20130429-135523.jpgRemember when Larry Bird used stealth technology? Not anymore. It seems the Pacers President can’t make a move these days without some agent or GM leaking it to some national media type.

Last week, of course, we had the Goran Dragic lightning bolt from Marc Stein, but as much as the thunderclap turned our heads when it happened, it faded just as quickly. Now? Nothing.

More recently, stories have broken about Lance Stephenson’s perception that the Pacers lowballed him with their 5-year, $44 million contract offer, fueling his pursuit of a better deal, as well as the rumblings that they are “quietly” shopping to see what they might be able to get for Roy Hibbert.

Quietly?

Not when it hits the Internet.

Let’s take a look at the latest headlines, and what they really mean.

THE HEADLINE: SHOW LANCE THE MONEY

ESPN’s Chris Broussard posted the Stephenson story this morning, and while the over-arching theme may not exactly seem like breaking news, there are quite a few interesting morsels here.

Citing the ubiquitous “sources close to the situation,” Broussard wrote Lance was “disappointed” by Indiana’s “low-ball offer,” hence his pursuit of a better deal elsewhere.

Don’t expect a particularly quick resolution here. Stephenson looks like a fall-back option for the teams that fail in their quest to land either LeBron James or Carmelo Anthony, so the two biggest dominoes have to fall before the market can be fully set.

Broussard also added the Mavericks and Lakers to the list of teams that have secondary interest in Stephenson. Both teams reportedly would prefer Luol Deng or Trevor Ariza ahead of Stephenson, with Chandler Parsons also in the mix.

Also of interest was Broussard’s report that the first-year salary offered by the Pacers was $7.6 million. If you do the math, that would indicate salaries of $8.2 million, $8.8 million, $9.4 million and $10 million in succeeding seasons.

WHAT IT MEANS: TIME FOR A DEADLINE

By all accounts, the Pacers have little wiggle room to improve their offer, unless they cut other players with non-guaranteed or partially guaranteed contracts (IE Luis Scola). If Stephenson and his agent are truly put off by an average of $8.8 million over the next five years, it’s time for the Pacers to put a deadline in place: the offer will remain on the table for 24 hours. Accept it or both sides can move on.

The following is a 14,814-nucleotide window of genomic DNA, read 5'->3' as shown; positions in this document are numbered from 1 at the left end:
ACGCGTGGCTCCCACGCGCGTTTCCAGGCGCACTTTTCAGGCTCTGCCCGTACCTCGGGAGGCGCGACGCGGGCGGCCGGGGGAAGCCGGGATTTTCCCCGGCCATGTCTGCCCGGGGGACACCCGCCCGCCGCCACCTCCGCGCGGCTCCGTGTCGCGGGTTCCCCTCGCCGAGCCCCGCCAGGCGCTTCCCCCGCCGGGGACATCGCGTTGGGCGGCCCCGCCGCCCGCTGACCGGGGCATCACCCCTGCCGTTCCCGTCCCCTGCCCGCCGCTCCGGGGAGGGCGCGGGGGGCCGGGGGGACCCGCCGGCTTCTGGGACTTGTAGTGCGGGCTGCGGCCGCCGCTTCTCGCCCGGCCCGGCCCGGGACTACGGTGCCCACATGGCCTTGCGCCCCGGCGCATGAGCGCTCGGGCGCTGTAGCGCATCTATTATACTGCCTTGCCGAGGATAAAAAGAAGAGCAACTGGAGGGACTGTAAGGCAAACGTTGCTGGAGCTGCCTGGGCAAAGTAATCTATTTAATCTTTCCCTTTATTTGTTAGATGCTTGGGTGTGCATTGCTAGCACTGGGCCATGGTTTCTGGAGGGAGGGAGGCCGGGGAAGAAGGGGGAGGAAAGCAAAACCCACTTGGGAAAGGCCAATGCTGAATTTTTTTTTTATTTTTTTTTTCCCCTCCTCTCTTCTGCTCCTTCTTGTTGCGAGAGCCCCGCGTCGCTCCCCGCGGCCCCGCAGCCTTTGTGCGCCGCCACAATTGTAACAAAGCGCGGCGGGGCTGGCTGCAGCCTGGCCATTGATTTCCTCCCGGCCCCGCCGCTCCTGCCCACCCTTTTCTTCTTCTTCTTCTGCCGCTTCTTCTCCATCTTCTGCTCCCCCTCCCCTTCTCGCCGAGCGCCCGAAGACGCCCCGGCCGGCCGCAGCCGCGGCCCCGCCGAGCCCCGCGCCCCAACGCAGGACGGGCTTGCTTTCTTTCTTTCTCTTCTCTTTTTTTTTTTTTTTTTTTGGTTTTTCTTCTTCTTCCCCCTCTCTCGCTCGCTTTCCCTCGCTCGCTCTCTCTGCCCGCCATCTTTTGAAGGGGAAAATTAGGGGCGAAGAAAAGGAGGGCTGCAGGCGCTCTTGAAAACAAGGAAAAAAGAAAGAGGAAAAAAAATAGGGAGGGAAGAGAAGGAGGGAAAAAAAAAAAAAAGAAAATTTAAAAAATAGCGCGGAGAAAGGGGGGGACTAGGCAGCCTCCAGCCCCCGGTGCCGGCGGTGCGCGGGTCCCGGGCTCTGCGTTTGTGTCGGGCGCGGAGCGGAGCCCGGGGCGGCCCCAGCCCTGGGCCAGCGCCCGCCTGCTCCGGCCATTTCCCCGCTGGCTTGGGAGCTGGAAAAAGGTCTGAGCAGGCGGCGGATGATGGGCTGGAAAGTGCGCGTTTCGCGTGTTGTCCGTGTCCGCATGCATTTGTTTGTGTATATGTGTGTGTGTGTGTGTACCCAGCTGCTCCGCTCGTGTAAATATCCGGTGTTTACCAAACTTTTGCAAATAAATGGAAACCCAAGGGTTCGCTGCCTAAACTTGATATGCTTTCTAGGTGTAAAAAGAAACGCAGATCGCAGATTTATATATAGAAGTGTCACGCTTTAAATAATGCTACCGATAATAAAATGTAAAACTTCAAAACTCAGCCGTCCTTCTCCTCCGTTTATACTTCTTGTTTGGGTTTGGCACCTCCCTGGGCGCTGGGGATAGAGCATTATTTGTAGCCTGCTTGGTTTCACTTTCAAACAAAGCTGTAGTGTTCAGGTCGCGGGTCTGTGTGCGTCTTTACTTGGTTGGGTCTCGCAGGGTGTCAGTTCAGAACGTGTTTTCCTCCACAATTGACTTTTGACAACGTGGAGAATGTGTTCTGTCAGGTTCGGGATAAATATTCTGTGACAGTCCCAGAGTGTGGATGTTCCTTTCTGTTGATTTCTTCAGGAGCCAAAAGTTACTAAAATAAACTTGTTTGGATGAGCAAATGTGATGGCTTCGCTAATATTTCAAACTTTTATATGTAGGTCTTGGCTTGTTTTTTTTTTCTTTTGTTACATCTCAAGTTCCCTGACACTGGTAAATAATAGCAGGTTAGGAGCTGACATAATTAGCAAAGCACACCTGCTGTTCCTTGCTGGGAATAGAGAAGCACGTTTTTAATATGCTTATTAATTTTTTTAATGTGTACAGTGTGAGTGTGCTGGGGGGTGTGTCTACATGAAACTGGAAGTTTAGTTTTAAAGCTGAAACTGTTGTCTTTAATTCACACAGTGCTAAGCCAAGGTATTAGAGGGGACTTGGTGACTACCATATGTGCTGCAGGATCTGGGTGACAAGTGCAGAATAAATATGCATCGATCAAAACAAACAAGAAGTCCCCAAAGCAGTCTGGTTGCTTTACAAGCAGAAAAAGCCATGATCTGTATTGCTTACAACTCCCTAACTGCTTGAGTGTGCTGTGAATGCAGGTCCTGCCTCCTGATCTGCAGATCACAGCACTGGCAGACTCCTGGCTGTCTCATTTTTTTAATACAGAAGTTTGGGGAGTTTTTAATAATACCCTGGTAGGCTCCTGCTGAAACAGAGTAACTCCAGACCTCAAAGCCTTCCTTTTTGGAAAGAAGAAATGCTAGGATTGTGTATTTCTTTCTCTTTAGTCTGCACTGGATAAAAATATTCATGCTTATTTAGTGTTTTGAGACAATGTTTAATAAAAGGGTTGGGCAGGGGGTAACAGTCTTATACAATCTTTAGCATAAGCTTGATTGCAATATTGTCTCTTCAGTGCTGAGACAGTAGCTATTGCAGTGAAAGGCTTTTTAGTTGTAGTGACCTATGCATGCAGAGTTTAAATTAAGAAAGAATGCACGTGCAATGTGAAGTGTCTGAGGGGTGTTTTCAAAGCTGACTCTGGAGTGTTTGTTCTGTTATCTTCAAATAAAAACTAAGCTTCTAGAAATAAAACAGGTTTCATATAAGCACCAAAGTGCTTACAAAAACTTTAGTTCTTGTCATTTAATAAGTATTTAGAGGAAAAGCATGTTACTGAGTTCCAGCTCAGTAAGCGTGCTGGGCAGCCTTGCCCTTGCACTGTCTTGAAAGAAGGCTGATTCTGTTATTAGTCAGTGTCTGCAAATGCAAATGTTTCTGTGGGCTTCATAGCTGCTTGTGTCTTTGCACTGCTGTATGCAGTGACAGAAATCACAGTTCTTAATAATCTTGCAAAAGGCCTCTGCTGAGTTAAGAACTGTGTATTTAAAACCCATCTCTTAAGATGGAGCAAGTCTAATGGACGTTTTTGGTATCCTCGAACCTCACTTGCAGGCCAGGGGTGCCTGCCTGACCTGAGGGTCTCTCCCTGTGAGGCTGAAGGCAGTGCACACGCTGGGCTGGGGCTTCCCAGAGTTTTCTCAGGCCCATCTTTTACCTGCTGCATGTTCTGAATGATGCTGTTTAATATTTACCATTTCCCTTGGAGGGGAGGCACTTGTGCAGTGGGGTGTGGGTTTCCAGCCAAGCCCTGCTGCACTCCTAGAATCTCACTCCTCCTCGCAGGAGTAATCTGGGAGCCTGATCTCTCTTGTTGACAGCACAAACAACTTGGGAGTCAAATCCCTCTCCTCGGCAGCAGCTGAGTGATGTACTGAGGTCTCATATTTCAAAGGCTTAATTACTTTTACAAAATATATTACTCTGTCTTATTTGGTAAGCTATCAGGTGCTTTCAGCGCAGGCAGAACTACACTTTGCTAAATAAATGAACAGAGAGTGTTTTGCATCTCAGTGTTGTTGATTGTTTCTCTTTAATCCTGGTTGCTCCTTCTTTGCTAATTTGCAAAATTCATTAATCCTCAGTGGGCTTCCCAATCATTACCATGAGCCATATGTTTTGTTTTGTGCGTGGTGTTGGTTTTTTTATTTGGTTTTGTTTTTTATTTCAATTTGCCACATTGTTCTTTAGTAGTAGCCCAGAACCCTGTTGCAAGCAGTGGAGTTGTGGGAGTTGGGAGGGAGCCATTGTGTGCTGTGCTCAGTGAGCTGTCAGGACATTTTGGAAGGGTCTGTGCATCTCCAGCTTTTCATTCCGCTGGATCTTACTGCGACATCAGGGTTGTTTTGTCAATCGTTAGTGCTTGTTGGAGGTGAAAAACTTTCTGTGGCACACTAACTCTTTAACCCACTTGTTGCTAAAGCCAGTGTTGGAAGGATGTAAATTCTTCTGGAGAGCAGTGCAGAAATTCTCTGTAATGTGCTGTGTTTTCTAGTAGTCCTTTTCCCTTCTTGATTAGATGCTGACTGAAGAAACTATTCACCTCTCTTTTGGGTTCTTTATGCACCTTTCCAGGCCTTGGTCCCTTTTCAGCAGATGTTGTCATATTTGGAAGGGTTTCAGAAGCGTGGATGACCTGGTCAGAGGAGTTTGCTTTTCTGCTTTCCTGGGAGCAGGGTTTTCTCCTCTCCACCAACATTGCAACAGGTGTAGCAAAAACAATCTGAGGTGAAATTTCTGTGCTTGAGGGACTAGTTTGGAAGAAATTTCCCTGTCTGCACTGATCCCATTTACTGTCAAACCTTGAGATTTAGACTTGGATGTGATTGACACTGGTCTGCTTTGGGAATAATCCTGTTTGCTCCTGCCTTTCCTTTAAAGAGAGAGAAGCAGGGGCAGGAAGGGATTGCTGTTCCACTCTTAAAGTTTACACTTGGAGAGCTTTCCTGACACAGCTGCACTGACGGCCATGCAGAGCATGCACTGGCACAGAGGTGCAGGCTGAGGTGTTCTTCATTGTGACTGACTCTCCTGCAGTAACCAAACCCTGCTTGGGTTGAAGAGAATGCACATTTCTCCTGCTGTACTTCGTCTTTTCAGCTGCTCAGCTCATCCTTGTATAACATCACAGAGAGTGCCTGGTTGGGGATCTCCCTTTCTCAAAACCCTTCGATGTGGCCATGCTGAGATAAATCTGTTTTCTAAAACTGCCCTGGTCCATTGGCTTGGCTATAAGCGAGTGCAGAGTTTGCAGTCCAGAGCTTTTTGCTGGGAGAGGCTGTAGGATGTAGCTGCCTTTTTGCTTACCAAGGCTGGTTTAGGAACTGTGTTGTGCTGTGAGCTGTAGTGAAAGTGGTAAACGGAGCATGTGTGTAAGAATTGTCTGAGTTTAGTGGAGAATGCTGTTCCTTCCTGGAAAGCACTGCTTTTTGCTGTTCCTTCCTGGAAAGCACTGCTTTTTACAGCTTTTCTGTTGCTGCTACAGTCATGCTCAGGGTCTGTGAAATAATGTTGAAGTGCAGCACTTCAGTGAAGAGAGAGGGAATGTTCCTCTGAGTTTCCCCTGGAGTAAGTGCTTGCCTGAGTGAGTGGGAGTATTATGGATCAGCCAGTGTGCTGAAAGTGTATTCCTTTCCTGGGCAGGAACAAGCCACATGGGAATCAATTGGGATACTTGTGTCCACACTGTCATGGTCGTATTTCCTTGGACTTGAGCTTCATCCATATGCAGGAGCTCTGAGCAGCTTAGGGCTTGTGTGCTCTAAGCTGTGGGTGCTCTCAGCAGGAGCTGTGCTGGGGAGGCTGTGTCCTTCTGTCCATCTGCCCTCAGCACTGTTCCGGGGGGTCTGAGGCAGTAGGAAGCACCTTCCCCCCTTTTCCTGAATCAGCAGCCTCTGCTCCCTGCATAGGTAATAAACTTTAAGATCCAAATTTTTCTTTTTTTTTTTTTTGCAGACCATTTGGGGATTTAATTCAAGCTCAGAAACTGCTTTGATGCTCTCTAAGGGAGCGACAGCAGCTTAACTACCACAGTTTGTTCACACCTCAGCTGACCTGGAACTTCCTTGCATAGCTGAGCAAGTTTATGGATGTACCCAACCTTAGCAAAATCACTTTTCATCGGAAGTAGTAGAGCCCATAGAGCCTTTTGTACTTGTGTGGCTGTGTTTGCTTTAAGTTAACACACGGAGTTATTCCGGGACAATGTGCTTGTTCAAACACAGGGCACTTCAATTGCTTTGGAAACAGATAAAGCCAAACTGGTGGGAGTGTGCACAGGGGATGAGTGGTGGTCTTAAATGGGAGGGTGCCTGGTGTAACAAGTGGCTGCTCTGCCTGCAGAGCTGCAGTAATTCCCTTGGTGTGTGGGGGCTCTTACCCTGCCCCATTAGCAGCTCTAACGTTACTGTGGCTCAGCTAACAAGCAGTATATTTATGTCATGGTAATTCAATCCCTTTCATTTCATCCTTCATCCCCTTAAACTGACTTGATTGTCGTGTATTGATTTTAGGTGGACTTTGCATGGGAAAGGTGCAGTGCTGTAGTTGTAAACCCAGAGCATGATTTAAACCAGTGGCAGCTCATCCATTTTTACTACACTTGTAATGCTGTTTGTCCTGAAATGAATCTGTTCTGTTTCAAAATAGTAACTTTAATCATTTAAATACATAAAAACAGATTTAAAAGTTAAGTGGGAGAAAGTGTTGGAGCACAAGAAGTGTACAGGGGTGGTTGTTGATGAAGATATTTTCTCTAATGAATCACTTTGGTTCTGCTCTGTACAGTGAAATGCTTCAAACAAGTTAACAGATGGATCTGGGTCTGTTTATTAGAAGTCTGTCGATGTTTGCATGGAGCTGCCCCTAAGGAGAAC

The longer this lingers, the fewer options will be available to the Pacers for replacing Stephenson, if it comes to that. It already is getting a little more personal, and therefore a little uglier, with each new headline, and nothing would put a stop to that quicker than a resolution.

THE HEADLINE: PACERS QUIETLY SHOPPING HIBBERT

Sean Deveney’s report for The Sporting News on Sunday comes as absolutely no surprise. If they are to make a substantive change to the starting lineup, Hibbert is the obvious place to start. A two-time All-Star center, even one plagued by offensive inconsistency, is a convertible asset.

The most interesting part of Deveney’s report was this quote, attributed to an unnamed NBA general manager:

“They’re open to making major changes, if they’re there. I think they’d be disappointed to see that same core group back intact, so it is a matter of, how drastic can the changes they make be? Moving Hibbert for multiple pieces would be a pretty drastic change, but they’re asking.”

This would represent a 180-degree turn from Bird’s “keep the core together” statements after the draft, but it’s also possible Bird didn’t define the core as the starting lineup. Maybe he considers the core to be Paul George and David West.

WHAT IT MEANS: GO WEST, YOUNG MAN

If Stephenson bolts, the Pacers will need a starting shooting guard and they’ve already used up their mid-level exception to sign C.J. Miles and Damjan Rudez (it’s unclear wither Lavoy Allen signed a veteran minimum deal or for the remainder of the MLE). So the only avenue available to them is a trade and even with $30 million and two years left on his contract, Hibbert will attract suitors.

Though the Pacers certainly would prefer those suitors to come from the Western Conference, they shouldn’t limit their options. Fewer teams out West play a style that reflects a need for an old-school rim protector; that approach is far more prevalent in the East.

This doesn’t necessarily mean Hibbert will be traded, but it sends the very clear signal that Bird’s idea of “core” was smaller than we thought.

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